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study guide test 3

by: Alyssa Sullivan

study guide test 3 Psych 415

Marketplace > Clemson University > Psychlogy > Psych 415 > study guide test 3
Alyssa Sullivan
GPA 3.0
Systems and Theories
Edwin Brainerd

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knowledge checklist 3
Systems and Theories
Edwin Brainerd
Study Guide
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This 22 page Study Guide was uploaded by Alyssa Sullivan on Sunday October 11, 2015. The Study Guide belongs to Psych 415 at Clemson University taught by Edwin Brainerd in Summer 2015. Since its upload, it has received 98 views. For similar materials see Systems and Theories in Psychlogy at Clemson University.

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Date Created: 10/11/15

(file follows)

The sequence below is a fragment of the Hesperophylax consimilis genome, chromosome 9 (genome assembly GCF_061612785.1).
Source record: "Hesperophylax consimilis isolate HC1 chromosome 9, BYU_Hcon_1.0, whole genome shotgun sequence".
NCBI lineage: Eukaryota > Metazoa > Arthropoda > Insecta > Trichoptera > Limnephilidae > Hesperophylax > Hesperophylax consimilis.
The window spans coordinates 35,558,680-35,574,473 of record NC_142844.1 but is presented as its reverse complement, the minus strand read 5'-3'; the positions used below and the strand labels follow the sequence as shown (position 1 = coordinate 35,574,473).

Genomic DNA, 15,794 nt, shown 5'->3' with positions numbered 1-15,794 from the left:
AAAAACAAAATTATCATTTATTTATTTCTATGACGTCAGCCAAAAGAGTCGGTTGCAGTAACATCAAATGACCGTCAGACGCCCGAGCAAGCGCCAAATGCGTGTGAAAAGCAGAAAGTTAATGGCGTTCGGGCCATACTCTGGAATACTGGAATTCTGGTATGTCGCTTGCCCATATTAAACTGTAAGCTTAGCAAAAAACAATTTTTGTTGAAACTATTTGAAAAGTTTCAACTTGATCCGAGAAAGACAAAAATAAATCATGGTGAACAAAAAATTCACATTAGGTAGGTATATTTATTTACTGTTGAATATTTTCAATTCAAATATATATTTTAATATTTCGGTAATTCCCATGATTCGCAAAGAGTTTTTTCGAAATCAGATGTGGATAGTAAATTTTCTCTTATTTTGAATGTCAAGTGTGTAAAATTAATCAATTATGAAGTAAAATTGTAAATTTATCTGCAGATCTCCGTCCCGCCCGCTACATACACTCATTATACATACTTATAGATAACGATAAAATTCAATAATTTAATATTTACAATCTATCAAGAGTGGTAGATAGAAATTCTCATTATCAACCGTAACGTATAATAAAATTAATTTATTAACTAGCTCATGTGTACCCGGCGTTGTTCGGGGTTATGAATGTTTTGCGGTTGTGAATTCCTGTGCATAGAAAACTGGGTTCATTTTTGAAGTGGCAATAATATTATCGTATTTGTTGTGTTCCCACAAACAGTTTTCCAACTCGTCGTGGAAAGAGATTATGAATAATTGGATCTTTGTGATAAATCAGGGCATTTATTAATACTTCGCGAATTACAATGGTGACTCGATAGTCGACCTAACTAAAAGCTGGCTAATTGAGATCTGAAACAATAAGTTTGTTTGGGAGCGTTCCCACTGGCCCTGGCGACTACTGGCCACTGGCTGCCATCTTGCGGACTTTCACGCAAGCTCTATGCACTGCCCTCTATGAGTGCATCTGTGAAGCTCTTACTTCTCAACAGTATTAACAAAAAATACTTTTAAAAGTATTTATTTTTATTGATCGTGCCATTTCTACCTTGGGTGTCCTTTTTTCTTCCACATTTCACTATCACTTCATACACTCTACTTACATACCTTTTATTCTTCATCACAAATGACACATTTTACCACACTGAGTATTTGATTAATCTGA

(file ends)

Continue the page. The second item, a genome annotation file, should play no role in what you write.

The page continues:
1 Knowledge Checklist Three Psychology 4150 Chapter 9 Behaviorism Antecedent In uences The In uence of Animal Psychology on Behaviorism A Background 1 Watson Behaviorism is a direct outgrowth of studies in animal behavior 2 animal psychology product of evolutionary theory 3 the most important antecedent of behaviorism 4 in uenced by Romanes anecdotal method and Morgan law of parsimony experimental method B Rats ants and the animal mind 1 Willard Small 1900 introduced the rat maze 2 John Watson Father of Behavioral Psychology 1903 dissertation Animal Education The Psychical Development of the White Rat 3 Charles Henry Turner an African American 1906 paper on ant behavior Dr Brainerd is also an expert in this field thanks to his informal experiments in the basement of Hardin Hall 4 Margaret Floy Washburn a Titchener s first doctoral student b taught animal psychology at Cornell c 1908 The Animal Mind 1St comparative psychology book published in US 5 Interest in animals continues with investigation of Clever Hans a government investigation headed by Carl Stumpf found no fraud or deceit b conclusion Hans receiving some type of information from questioners 0 further experiments suggested that Hans was receiving cues from the audience such as leaning forward and or von Osteen himself C Animal research is still a hard area work in 1 Not popular with administrators because of cost and smell 2 Last hired and first fired Hard field in which to gain promotion or national reputation Many told to switch to better known applied areas such as education 11 Edward Lee Thorndike 1874 1949 A Thorndike s life 1 read James s Principles later studied with James 2 planned research with children but prohibited 3 ran chickens in James basement much to the delight of the James children 4 After a failed relationship went to Columbia 1898 PhD from Columbia University with Cattell a used cats and dogs b Animal Intelligence An Experimental Study of the Associative Processes in Animals B Connectionism 1 learning as connections between stimuli and response 2 mechanism behavior reduced to SR elements C The puzzle box 1 quantitative measures of learning a number of errors b time lapse 2 stamping inout 3 trial and error or trial and accidental success learning D Laws of learning 1 law of effect Acts that produce satisfaction in a given situation become associated with that situation when the situation recurs the act is likely to recur Acts that produce dissatisfaction in a given situation will lead to a stamping out of the SR bond and will be less likely occur in that situation a Thorndike s law of reward or punishment Single most important law in psychology Mechanistic law not mentalistic as many including Watson believed Mechanical because strongest SR bond occurs Thorndike could demonstrate only the satisfaction part of this law 2 law of exercise or law of use and disuse The more an act or response is used in a given situation the more strongly the act becomes associated with that situation Thorndike s law of practice or habit He was unable to demonstrate this law conclusively 3 law of readiness The animal must be in a state of readiness for the SR bond to be strengthened Later called the OK Reaction This was Thorndike s motivational law He failed to prove this law too 4 Thorndike s research reward more effective than mere repetition E Comment 1 beginning of the ascension of learning theory 2 his objectivism in uenced behaviorism 3 Thorndike s laws of learning were to be this most modern and advanced for the next 30 years though they were overlooked by many other theorists III Ivan Petrovitch Pavlov 18491936 A Pavlov s life 1 intended to study for the priesthood 2 read about Darwin chose to study animal physiology 3 Extremely poor but developed the Russian peasant work eithic 4 total dedication to research bought animals and equipment with meager salary 5 Critical of Stalin but survives purges 6 Famous temper that would quickly are up and die down Still beloved by graduate student and laboratory staff 7 allowed women and Jewish students to work in his laboratory 8 1904 Nobel Prize for work on digestion B Conditioned re exes Re exes that are conditional or dependent on the formation of an association or connection between stimulus and response 1 Pavlov s three research areas a function of coronary nerves b primary digestive glands c conditioned re exes most relevant to psychology i first preparation was external stomach ii later used tube in salivary glands 2 5 6 serendipitous finding when studying natural re ex of salivation a to study digestive glands in dogs Pavlov surgically diverted gland so salvia could be collected outside dog s cheek b dogs salivated when food placed in mouth c noticed that dogs soon salivated at sight of food or sound of feeder s footsteps d unlearned salivation re ex now conditioned connected to stimuli associated with food delivery e Pavlov turned his attention to studying how this comes about stchic re exes developed through learning a Occurred in individual animals because of experience or conditioning b Unlike physiological re exes that occurred in all animals innately c Had Pavlov not turned his attention to these re exes he would have been unknown today gave Descartes credit for concept of re ex salivating to the food in mouth is innate unconditional re ex salivating to the sight of food is learned conditional re ex 7 painstaking research and control of unwanted variance 8 9 The tower of silence Classical conditioning is much more important than most teachers realize 10 Basis of emotional behavior in humans 11 Be sure that you can identify components of a classical conditioning study including the unconditioned stimulus the conditioned stimulus the unconditioned response and the conditioned response Stimuli Food UCS amp Tone CS 0 Tone needs conditioning in order to work 0 Food gives automatic response no conditioning ResponsesSaHva on o If tone causes salivation CR 0 If food causes salivation UCR Most of our emotional reactions are classical conditions reacations Pain will cause a fear response C A note on EB Twitmyer 18731943 1 American 2 1902 dissertation on re exes 3 1904 presentation at APA a topic kneej erk re ex b findings kneej erk elicited by other stimuli present when the original stimulus tap of hammer just below knee c suggested this as topic worthy of further research d no one in audience expressed interest e findings ignored f due to Zeitgeist Twitmyer s inexperience inability to continue his work scheduling of his talk just before lunch James failure to allow time for comments or some combination of these reasons Twitmyer missed out on making one of the most significant findings in the history of psychology IV Vladimir M Bekhterev 18571927 1 may have been assassinated at Stalin s request 2 Associated re exes Re exes that can be elicited not only by unconditioned stimuli but also by stimuli that have become associated with the unconditioned stimuli 3 interested in the motor conditioning response whereas Pavlov concentrated on conditioning glandular responses 4 his basic discoveries associated re exes Chapter 10 Behaviorism The Beginnings I John B Watson 1878195 8 Father of Behavioral Psychology B Overview 1 Watson credited the work of others as originators of behaviorism 2 saw himself as bringing together the emergent ideas 3 Willing and enthusiastic spokesperson for the new school of behaviorism C Watson s life 1 delinquent behavior in youth because of mother s extreme religion and fathers deplorable behavior 2 determined to be a minister to fulfill mother s wish a enrolled at Furman University studied philosophy math Latin Greek Told people he didn t graduate from Furman because of last exam 3 1900 enrolled at the University of Chicago a planned to pursue graduate degree in philosophy with Dewey b attracted to psychology through work with Angell c 1903 at age 25 earned PhD from University of Chicago 4 1908 offered professorship at Johns Hopkins University a reluctant to leave University of Chicago b new job offered promotion salary raise and opportunity to direct the psychology laboratory 5 1913 Psychology as the Behaviorist Views It launched behaviorism 6 1914 Behavior An Introduction to Comparative Psychology a argued for acceptance of animal psychology b described advantages of animal subjects c discussed importance of ridding psychology of the remnants of philosophy Value on animal research 7 1919 Psychology From the Standpoint of a Behaviorist a most complete account of behaviorism to date b argued methods and principles of animal research are appropriate for study of humans quotbible for early behavioristsquot focus on only what you can see not emotionthoughts ect measures malefemale arousal amp pattern of behavior they show 8 1920 forced resignation from Johns Hopkins University a marriage deteriorated and led to divorce due to his infidelities fell in love with Rosalie Rayner graduate assistant astonished when forced to resign married Rosalie but still banished from academia Titchener one of the few academics who reached out to comfort him everyone else blamed Watson for ruining psychologists repuations 9 second career applied psychology in advertising becomes very successful in advertisitng 0999 a mechanistic View of humans controlled by emotions b Watson was so successful that he was paid 50000 a year when full professors often made less than 2500 a year 10 1925 Behaviorism introduced plan to perfect the social order which could cure all the problems of society and the world Watsons beliefs of the 3 basic emotions people have Love rage fear appies these when selling products 11 1935 his wife died he became a recluse 12 1957 at age 79 awarded APA citation for his Vital and fruitful work lifetime achievement award from APA a refused to go inside to receive award b Watson afraid that he would show his emotions and cry c son accepted it in his place 13 burned all of his papers prior to his death V The Reaction to Watson s Program A His major points the science of behavior a purely objective experimental branch of natural science both animal and human behavior are studied discard all mentalistic concepts use only behavior concepts 6 goal prediction and control of behavior VI The Methods of Behaviorism A Adoption of the methods of the natural sciences B Verbal reports C Conditioned re ex method U PP N VII The Subject Matter of Behaviorism A Items or elements of behavior SR Theorist 1 goal understand overall behavior of the total organism 2 acts versus responses a act complex behaviors b response act accomplishes some result c capable of being reduced to simple lowerlevel motor or glandular responses explicit versus implicit responses a explicit is overtly observable b implicit happen inside organism ex glandular secretions 1 must be potentially observable 2 must be observable through the use of instruments 9 P simple versus complex stimuli a complex stimulus situation can be reduced to simple component stimuli b example of simple stimuli light waves striking retina specific laws of behavior a identified through analysis of SR complexes b must find elementary SR units 6 major topics instinct emotion thought 7 all areas of behavior must use objective SR terms quotLaw of Recentcyquot last thing you did becomes the strongest bond quotLaw of Frequencyquot the more frequently you do something the stronger the bond becomes U turns watsons theory into quotpositive feedback loopquot 1916 president of APA praises Pavlov for work in classical conditioning amp declares classical conditioning a major marvelous success 1920 Watson does most famous classical conditioning study in psychology Little Albert presented rat to little boy wasn39t initially afraid of rat but paired it with a noise amp after 6 pairings albert was afraid of rat quotArti cial Neurosisquot Mary Cover Jones counter conditions Little Albert B Instincts 1 1914 Watson described 11 instincts unlearned behaviors that are there at birth 2 1925 eliminated the concept of instinct a an extreme environmentalist and radical behaviorism b denied inherited capacities temperaments talents c children can become anything one desires a view that gives us one of the most famous quotations in psychology Give me a dozen healthy infants and my own specified world in which to raise them and d a factor in his popularity with the American lay public 3 seemingly instinctive behavior is actually a socially conditioned response there are no instincts no inherited capacities no temperaments no inherited talents Extreme Environmentalism amp or Radical Behaviorism Watson s famous quote Give me a dozen healthy infants well formed amp my own environment in which to raise them amp I will take any one of these children amp make it into a doctor lawyer merchant theif Regardless of heritage ethnicity w the right environment child can turn into what he wants 4 psychology can only be applied if behavior can be modified C Emotions 1 fear love and rage are not learned emotional response patterns to stimuli a loud noises or sudden lack of support lead to fear b restriction of bodily movements leads to rage c caressing rocking patting lead to love D Albert Peter and the rabbits 1 Albert study demonstrated conditioned learned emotional responses 2 Watson adult fears are learned do not arise from Freud s unconscious con icts 3 Mary Cover Jones a Counter conditioned little Albert and Peter who was conditioned to fear white rabbits Her method was later modified and used by Joseph Wolpe who became famous for counterconditioning E Thought processes VIII IX 1 traditional view a thinking occurs in the brain With an absence of muscle movements b not accessible to observation and experimentation 2 Watson s view a thinking is implicit motor behavior such as counting on fingers b involves implicit speech reactions or movements c reduced it to subvocal talking d same muscular habits as used for overt speech e thinking silent talking to oneself Behaviorism s Popular Appeal A Watson called for a society based on scientifically shaped and controlled behavior 1 free of myths customs and convention 2 The Religion Called Behaviorism Berman 1927 read by Skinner B Emphasis on childhood environment and minimization of heredity C Conditioned re ex experiments 1 implied emotional disturbances in adulthood due to conditioned responses during earlier years 2 implies proper childhood conditioning precludes adult disorders D Experimental ethics 1 based on behaviorism 2 part of a plan to improve society 3 a framework for research 4 elaborated by Skinner An Outbreak of Psychology A Product of a public already attentive to and receptive of psychology and Watson s considerable charm and vision of hope for behavioral change and the betterment of society Criticisms of Watson s BehaviorismThe Battle of Behaviorism A William McDougall 18711938 1 1924 debate With Watson a agreed data of behavior are a proper focus for psychology b argued data of consciousness also necessary c questioned Watson s tenet that human behavior is fully determined d critical of Watson s use of the verbal report method Chapter 11 Behaviorism After the Founding A Overview 2 1924 Titchener conceded that Watsonian behaviorism had engulfed the United States 3 1930 other varieties of behaviorism emerged B The Stages of Behaviorism 1 19131930 Watsonian behaviorism Major figure Watson himself 2 1930 1960 Neobehaviorism Major figures Hull Tolman amp Skinner a core of psychology is the study of learning b most behavior can be accounted for by the laws of conditioning c psychology must adopt the principle of operationism 3 1960present sociobehaviorism and the return to cognitive processes Major figures Bandura amp Rotter I Operationism C Purpose and definition 1 a key feature of Neobehaviorism 2 purpose a to render the language and terminology of science more objective and precise b to rid science of pseudoproblems 3 text definition the doctrine that a physical concept can be defined in precise terms relating to the set of operations or procedures by Which it is determined 4 basic principle the validity of a finding or construct depends on the validity of the operations used to achieve that finding XI Edward Chace Tolman 18861959 A Career 1 studied engineering at MIT 2 Harvard PhD in 1915 3 graduate school a trained as Titchenerian structuralist b became acquainted With Watsonian behaviorism 4 professional experience a 1918 hired by the University of California at Berkeley 1 taught comparative psychology 2 conducted research on learning in rats 3 formed his own form of behaviorism after becoming dissatisfied With Watson s B Purposive behaviorism 10 1 1932 Purposive Behavior in Animals and Men a rejected introspection b had no interest in any presumed internal experiences unless accessible to objective observation c purposiveness 1 defined in objective behavioral terms 2 all behavior is directed toward some goal 3 behavior reeks of purpose C Intervening variables 1 the initiating causes as well as the results of behavior must be observable and operationally defined Hunger can t be seen an intervening variable but the initiating causes hours without food can be seen and the results eating fast and eating a lot can be seen 2 causes are independent variables a environmental stimuli b psychological drives c heredity d previous training e age 3 resultant behaviors a a function of the five causes independent variables b relationship expressed in a mathematical formula 4 intervening variables a connect the stimulus situation with the observed response 1 SOR 2 not SR b useful only if clearly related to both the observable independent variable and the observable behavior 1 allowed Tolman to operationally define unobservable internal states c initially called this approach operational behaviorism D Learning theory 1 learning was central in Tolman s purposive behaviorism 2 rejected Thomdike s law of effect a reward has little in uence on learning b proposed a cognitive explanation of learning in its place 3 repeated performance of a task strengthens the learned relationship between environmental cues and the organism s expectations a called these relationships sign Gestalts 11 1 are learned 2 cue expectancy associated With a particular choice point either leads or does not lead to reinforcement 4 cognitive map a a pattern of sign Gestalts b animal learns a cognitive map not a set of motor habits place versus response learning E Comment 1 a forerunner of the cognitive movement 2 intervening variables a engendered scientific respect for operationally defining internal states 3 the rat as an important research subject a 1930 s1960 s primary subject for neobehaviorists b assumption that one could generalize from rats to other animals and humans c simple easy to study readily available XII Clark Leonard Hull 18841952 Major goal was to develop a mathematical equations to predict behavior A Hull s life 1 Early challenges a ill health b poor eyesight c polio at age 24 2 early work revealed continued interest in using objective methods and developing useable laws a concept formation effects of tobacco on behavioral efficiency tests and measurements applied area Aptitude Testing 1928 practical methods of statistical analysis invented a machine for calculating correlations g thnosis and suggestibilitv 10 years 32 papers 1 book Hypnosis and Suggestibility 1933 3 1929 research professor at Yale 4 interested in developing a theory of behavior based on Pavlov s laws of conditioning thrDFLPP a 1927 reads Pavlov b 1930 s articles about basic conditioning and its usefulness in understanding complex higherorder behaviors 5 1943 Principles of Behavior an ambitious theoretical attempt to account for 12 all behavior 6 1952 A Behavior System the final form of Hull s theory B The spirit of mechanism a the hypotheticodeductive method 1 establish postulates 2 deduce experimentally testable hypotheses 3 submit them to experimental test 4 is the method necessary for psychology to be a science C Hull s behavioral equation 1 drive a an intervening variable b defined as a stimulus arising from a state of tissue need that arouses or activates behavior c drive reduction is the only basis of reinforcement d Usually measured by length of deprivation e Changes with time and internal state of the subject 2 Habit strength is measured by the number of trials in which drive reduction has occurred Each case of drive reduction leads to a permanent increase in habit strength 3 Incent K also increased the likelihood of behavior occurring if the reinforcer value was high Added because of the Crespi Study Named K for Ken Spence a favored graduate student 4 Some things decreased the likelihood of behavior a Reactive Inhibition which increased whenever a behavior was emitted regardless of reinforcement or not Decreased as time passed Like boredom or fatigue b Conditioned inhibition which occurred anytime a response was made and no reinforcement occurred Each unreinforced trial lead to a permanent decrease in the likelihood of behavior c Oscillating factor which varies over time and from subject to subject Somewhat of a copout admitting that was really hard to predict D Learning 1 has a key role in Hull s system 2 focuses on principle of reinforcement Thomdike s law of effect 3 law of primary reinforcement When a stimulusresponse relationship is 13 followed by a reduction in a bodily need the probability increases that on subsequent occasions the same stimulus will evoke the same response E Comment 1 Hull was a major figure in behaviorism during the 1940s and 1950s Behaviorism could be divided into two camps those who waited to disprove Hull s latest work and those who waited to confirm it 2 Semesterlong behavioral courses were taught on Hull and his behavioral equations and his postulates 3 pronounced effect on psychology through a the amount of research generated and provoked b the achievements of his students and followers 0 defending extending and expounding objective behaviorism 4 called a theoretical genius XIII BF Skinner 19041990 A one of the most in uential psychologists in the 20th Century 1 beginning in 1950 s the major embodiment of behaviorism 2 large and loyal group of followers 3 developed and wrote about subjects that had considerable impact a behavioral control b behavior modification 0 utopian society Walden Two 1 Beyond Freedom and Dignity a national bestseller 4 became a celebrity in his own right B Skinner s life 1 recalled early childhood environment as affectionate and stable 2 same small community and school as attended by parents 3 built things as a child and worked with and observed animals 4 used his early life experiences as a base for his system of psychology a a product of past reinforcements b seemingly predetermined lawful and orderly 0 his experiences traceable to environmental stimuli 5 unhappy undergraduate career at Hamilton College NY 6 1925 Hamilton College NY degree in English no courses in psychology Phi Beta Kappa Nearly expelled for attitude and pranks 7 worked at writing for two years after favorable feedback from Robert Frost 14 8 depressed by lack of success as a writer and in romance 9 read about Pavlov s and Watson s experimental work 10 1931 PhD from Harvard 11 dissertation a re ex is a correlation between S and R 12 1938 The Behavior of Organisms covered basic points of his system 13 1953 Science and Human Behavior basic textbook for his system Also wrote Walden II which describes life in a community based on behavioral principles Token Economy 14 toward end of life a lived in a controlled environment b enjoyed writinga source of positive reinforcement c published an article Intellectual SelfManagement in Old Age d described his feelings of dying with leukemia in a radio interview 15 1990 vigorously attacked the growth of cognitive psychology in a paper delivered at the Boston meeting of the American Psychological Association eight 16 1990 final article Can Psychology Be a Science of Mind 17 Died in 1990 at the age of 86 Wrote his autobiography at the request of friends several years before his death Particulars of My Life C Skinner s behaviorism 1 in some ways a regeneration of Watsonian Behaviorism 2 although as rigorous as Hull important contrasts exist a Hull emphasized the import of theory b Skinner advocated a system with no theoretical framework 1 not averse to all theorizing 2 warned against premature theorizing devoted to the study of responses concerned with describing behavior rather than explaining it dealt only with observable behavior the task of scientific inquiry a to establish functional relationships b between experimentercontrolled stimulus and the organism s response 7 no presumptions about internal entities a the emptv organism approach b internal physiological and mental events exist but not useful to science 8 singlesubject design a large numbers of subjects not necessary b statistical comparisons of group means not necessary c a single subject provides valid and replicable results 991 93 15 1 cannot predict behavior of a particular individual from knowledge of the average individual 2 Journal of the Experimental Analysis of Behavior established because mainstream journals did not accept an n of one D Operant Conditioning 1 contrasted With respondent Pavlovian conditioning Which is elicited by a specific observable stimulus 2 operant behavior a occurs Without an observable external stimulus b operates on the organism s environment c the behavior is instrumental in securing a stimulus such as food d more representative of everyday learning e most effective approach to science of behavior the study of the conditioning and extinction of operants 3 studied bar pressing in the Plexiglas Skinner box the rate of response 4 law of acquisition the strength of an operant behavior increases When it is followed by the presentation of a reinforcing stimulus a key variable reinforcement b practice provides opportunities for additional reinforcement c differs from Thorndike s and Hull s positions 1 Thorndike and Hull explanatory 2 Skinner strictly descriptive 3 Hull internal drives Skinner empty organism E Schedules of reinforcement Conditions involving various rates and times of reinforcement 1 reinforcement is necessary in operant behavior 2 reinforcement schedules a continuous b intermittant 1 fixed or variable time of delivery or rate 2 ratio of responses 16 3 Schedules discovered accidentally because of food pellet shortage Skinner tried to save food pellets by using intermittent reinforcement schedules instead continuous reinforcement schedules and the pattern and rate of behavior chanced in unique but predictable patterns Another important serendipitous finding 4 Schedules more like real life salary on intermittent schedule 5 Intermittant schedules take longer to extinguish F Successive Approximation AKA shaping 1 lever pressing is simple behavior most operant behavior more complex 2 See examples from IQ Zoo at chapter s beginning 3 With shaping behaviors that come closer and closer to the target operant behavior are reinforced 4 Skinner says that is how children learn language G Aircribs teaching machines and pigeonguided missiles 1 2 1945 aircrib a brought Skinner public notoriety b mechanized environment invented to relieve menial labor c not commercially successful d daughter reared in it with no ill effects teaching machine a invented in the 1920 s by Pressey not enthusiastically received 1 surplus of teachers 2 no public pressure to improve learning b resurgence of interest in 1950 s When Skinner promoted similar device 1 excess of students 2 public pressure to improve education so US could compete With Soviet Union space c 1968 The Technology of Teaching Skinner summarized his work in this field d after the 1960s computerassisted instructional methods became dominant 3 pigeonguided missiles a developed by Skinner during W11 1 guidance system to steer bombs from warplanes to ground targets 2 pigeons housed in missile nosecones 17 a trained through prior conditioning to peck at target image b pecking affected angles of missile s fins c resultant adjustments kept missile on target d pigeons very accurate e military not impressed H Walden Two 1948 a behaviorist society 1 program of behavioral control 2 a technology of behavior 3 application of laboratory findings to society at large 4 novel of a 1000 member rural community 5 behavioral control through positive reinforcement 6 outgrowth of Skinner s midlife depression expressing his own con icts and despair 7 re ected mechanism of Galileo Newton and the empiricists 1 Behavior modification 1 uses positive reinforcement 2 applied in a variety of settings 3 works with people in same manger as with animals by reinforcing desired behavior and extinguishing undesired behavior J Criticisms of Skinner s behaviorism 1 9593 his extreme positivism his opposition to theory his willingness to extrapolate beyond the data the narrow range of behavior studied his position that all behaviors are learned a problem of instinctive drift tendency to substitute instinctive behaviors for behaviors that had been reinforced 1 introduced by the work of the Brelands 2 innate behaviors stronger than learned behaviors even when latter delayed access to food 6 his position on verbal behavior successfully challenged by Noam Chomsky K Contributions of Skinner s behaviorism 1 shaped American psychology for 30 years 2 his goal the improvement of society 3 strength and ramifications of his radical behaviorism 18 XIV Sociobehaviorism The Cognitive Challenge A social learning or sociobehaviorist approach 1 primarily are behaviorists 2 re ected the broader cognitive revolution in psychology 3 marks the third stage of behaviorism XV Albert Bandura 1925 A Background 1 experience with the psychopathology of ordinary life 2 1952 PhD from the University of Iowa 3 1981 APA Distinguished Scientific Contribution Award B Social cognitive theory 1 behavioristic a less extreme than Skinner s behaviorism b re ects current zeitgeist in its interest in cognitive variables 2 research focus observation of the behavior of humans in interaction 3 emphasizes the role of reinforcement in learning and behavior modification 4 cognitive aspect stresses the in uence of thought processes on external reinforcement schedules 5 reactions to stimuli are selfactivated personinitiated rather than automatic 6 reinforcer effective if a person is consciously aware of what is being reinforced b person anticipates the same reinforcer if the behavior is repeated 7 vicarious reinforcement learning by observing how other people behavior and seeing the consequences of their behavior rather than directly experiencing the consequences of one s own a assumes human capacity to anticipate and appreciate those outcomes b one can regulate one s behavior by 1 imagining those consequences and 2 making a conscious selection of the behavior to manifest c is like the SOR model with 0 being equal to cognitive processes 8 cognitive processes distinguish Bandura s views from Skinner s a actual schedule of reinforcement less important that what the person believes it is b who controls behavior 1 Skinner whoever controls reinforcers 2 Bandura whoever controls the models in a society 19 9 salient characteristics of in uential models a same age and sex as self b peers With similar problems c high in status and prestige d exhibit simple behaviors e display hostile and aggressive behaviors 10 a social learning theory a behavior as formed and modified in social situations b criticisms of Skinner s work 1 use of single subjects 2 did not study humans interacting C Selfefficacy our sense of selfesteem or selfworth our feeling of adequacy efficiency and competence in dealing with problems 1 high versus low selfefficacy persons believe they can cope With diverse problems expect to overcome obstacles seek challenges persevere confident of ability to succeed f exert control over their life 2 low selfefficacy persons a feel helpless or hopeless about coping b do not expect to overcome or even affect obstacles or situations c give up initial attempts fail d believe nothing they can do Will make a difference e believe they have little or no control over their fate 3 Wide range of effects of selfefficacy beliefs 4 research shows that high selfefficacy persons experience positive outcomes in most aspects of life 5 diverse groups develop collective high efficacy levels Which affect their outcomes in a manner similar to that found with high selfefficacy persons D Behavior modification 1 Bandura s goal change or modify socially undesirable behavior 2 focus external aspects of abnormality ie behavior 3 the use of modeling 4 Bandura s form of behavior therapy is Widely used in diverse settings and has strong research support E Comment 1 criticized by traditional behaviorists Who maintain that cognitive processes do not cause behavior 2 positive aspects of Bandura s theory a Widely accepted in psychology 9909 20 consistent with the functionalism of American psychology objective amenable to precise laboratory methods responsive to the current cognitive Zeitgeist applicable to practical problems thrDFLPP XVI Julian Rotter 1916 A Background 1 grew up comfortably in Brooklyn 2 father lost his business in 1929 crash 3 read Freud and Adler in high school 4 learned that jobs scarce in psychology B Cognitive processes 1 1947 the first to use the term social learning theory 2 cognitive approach to behaviorism 3 invokes the existence of subjective experiences 4 deals with cognitive processes more extensively than Bandura a both external stimuli and the reinforcement they provide affect behavior b cognitive factors mediate the nature and extent of that in uence 5 four cognitive principles determine behaviors a expectation of amount and kind of reinforcement b estimation of probability the behavior will lead to a particular reinforcement c differential values of reinforcers and assessment of their relative worth d different people place different values on the same reinforcer C Locus of control beliefs about the source of our reinforcers 1 beliefs about the source of one s reinforcements 2 internal locus of control belief that reinforcement depends on one s own behavior 3 external locus of control belief that reinforcement depends on outside forces such as fate luck or the actions of other people 4 is learned in childhood from the ways one is treated 5 Rotter s 23 item forcedchoice test 6 product of a chance discovery D Comment 1 Rotter s theory attracts followers who a are experimentally oriented b think cognitive variables in uence behavior 2 a great many studies support his theory particularly regarding internal and external locus of control XVII The Fate of Behaviorism A Cognitive challenge to behaviorism from within modified the behaviorist movement 21 B Sociobehaviorists still consider themselves behaviorists 1 are called methodological behaviorists because they employ internal cognitive processes 2 are contrasted With radical behaviorists like Watson and Skinner Who do not deal With presumed internal states a Skinnerian behaviorism peaked in the 1980s b declined after Skinner s death in 1990 C Today s behaviorism particularly in applied psychology is different from forms it took from 1913 Watson to 1990 Skinner D In an evolutionary sense the spirit of behaviorism still lives 22